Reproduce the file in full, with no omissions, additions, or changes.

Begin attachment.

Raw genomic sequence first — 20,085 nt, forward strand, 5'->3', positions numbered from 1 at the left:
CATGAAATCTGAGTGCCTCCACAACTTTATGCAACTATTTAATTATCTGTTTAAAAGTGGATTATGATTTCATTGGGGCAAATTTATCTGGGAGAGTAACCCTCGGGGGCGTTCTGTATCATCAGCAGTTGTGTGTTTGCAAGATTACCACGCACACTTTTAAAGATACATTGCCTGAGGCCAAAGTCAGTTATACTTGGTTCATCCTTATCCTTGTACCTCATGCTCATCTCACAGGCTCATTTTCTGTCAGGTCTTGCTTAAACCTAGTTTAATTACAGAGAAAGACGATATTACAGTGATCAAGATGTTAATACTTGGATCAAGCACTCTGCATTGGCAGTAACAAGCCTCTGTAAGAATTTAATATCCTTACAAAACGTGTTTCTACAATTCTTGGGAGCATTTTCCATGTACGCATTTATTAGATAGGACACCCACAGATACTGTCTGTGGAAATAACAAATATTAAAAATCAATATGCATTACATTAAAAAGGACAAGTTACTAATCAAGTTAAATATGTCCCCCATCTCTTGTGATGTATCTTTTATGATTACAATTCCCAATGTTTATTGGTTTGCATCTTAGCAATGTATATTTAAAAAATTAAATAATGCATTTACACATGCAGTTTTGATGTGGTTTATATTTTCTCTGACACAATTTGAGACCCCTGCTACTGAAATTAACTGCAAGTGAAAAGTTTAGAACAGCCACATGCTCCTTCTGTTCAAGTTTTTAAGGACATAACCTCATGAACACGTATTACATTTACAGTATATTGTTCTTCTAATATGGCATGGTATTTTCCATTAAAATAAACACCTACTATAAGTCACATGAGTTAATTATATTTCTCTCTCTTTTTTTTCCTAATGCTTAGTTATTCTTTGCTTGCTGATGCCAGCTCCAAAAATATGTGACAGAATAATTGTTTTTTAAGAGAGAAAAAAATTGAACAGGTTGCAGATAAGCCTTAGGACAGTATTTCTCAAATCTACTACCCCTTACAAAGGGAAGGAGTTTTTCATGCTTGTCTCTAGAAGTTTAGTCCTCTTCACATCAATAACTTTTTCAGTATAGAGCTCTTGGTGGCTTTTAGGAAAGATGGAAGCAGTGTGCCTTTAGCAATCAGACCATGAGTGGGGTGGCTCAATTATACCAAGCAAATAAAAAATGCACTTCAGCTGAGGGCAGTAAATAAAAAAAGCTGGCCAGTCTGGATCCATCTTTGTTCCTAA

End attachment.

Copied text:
Raw genomic sequence first — 20,085 nt, forward strand, 5'->3', positions numbered from 1 at the left:
CATGAAATCTGAGTGCCTCCACAACTTTATGCAACTATTTAATTATCTGTTTAAAAGTGGATTATGATTTCATTGGGGCAAATTTATCTGGGAGAGTAACCCTCGGGGGCGTTCTGTATCATCAGCAGTTGTGTGTTTGCAAGATTACCACGCACACTTTTAAAGATACATTGCCTGAGGCCAAAGTCAGTTATACTTGGTTCATCCTTATCCTTGTACCTCATGCTCATCTCACAGGCTCATTTTCTGTCAGGTCTTGCTTAAACCTAGTTTAATTACAGAGAAAGACGATATTACAGTGATCAAGATGTTAATACTTGGATCAAGCACTCTGCATTGGCAGTAACAAGCCTCTGTAAGAATTTAATATCCTTACAAAACGTGTTTCTACAATTCTTGGGAGCATTTTCCATGTACGCATTTATTAGATAGGACACCCACAGATACTGTCTGTGGAAATAACAAATATTAAAAATCAATATGCATTACATTAAAAAGGACAAGTTACTAATCAAGTTAAATATGTCCCCCATCTCTTGTGATGTATCTTTTATGATTACAATTCCCAATGTTTATTGGTTTGCATCTTAGCAATGTATATTTAAAAAATTAAATAATGCATTTACACATGCAGTTTTGATGTGGTTTATATTTTCTCTGACACAATTTGAGACCCCTGCTACTGAAATTAACTGCAAGTGAAAAGTTTAGAACAGCCACATGCTCCTTCTGTTCAAGTTTTTAAGGACATAACCTCATGAACACGTATTACATTTACAGTATATTGTTCTTCTAATATGGCATGGTATTTTCCATTAAAATAAACACCTACTATAAGTCACATGAGTTAATTATATTTCTCTCTCTTTTTTTTCCTAATGCTTAGTTATTCTTTGCTTGCTGATGCCAGCTCCAAAAATATGTGACAGAATAATTGTTTTTTAAGAGAGAAAAAAATTGAACAGGTTGCAGATAAGCCTTAGGACAGTATTTCTCAAATCTACTACCCCTTACAAAGGGAAGGAGTTTTTCATGCTTGTCTCTAGAAGTTTAGTCCTCTTCACATCAATAACTTTTTCAGTATAGAGCTCTTGGTGGCTTTTAGGAAAGATGGAAGCAGTGTGCCTTTAGCAATCAGACCATGAGTGGGGTGGCTCAATTATACCAAGCAAATAAAAAATGCACTTCAGCTGAGGGCAGTAAATAAAAAAAGCTGGCCAGTCTGGATCCATCTTTGTTCCTAA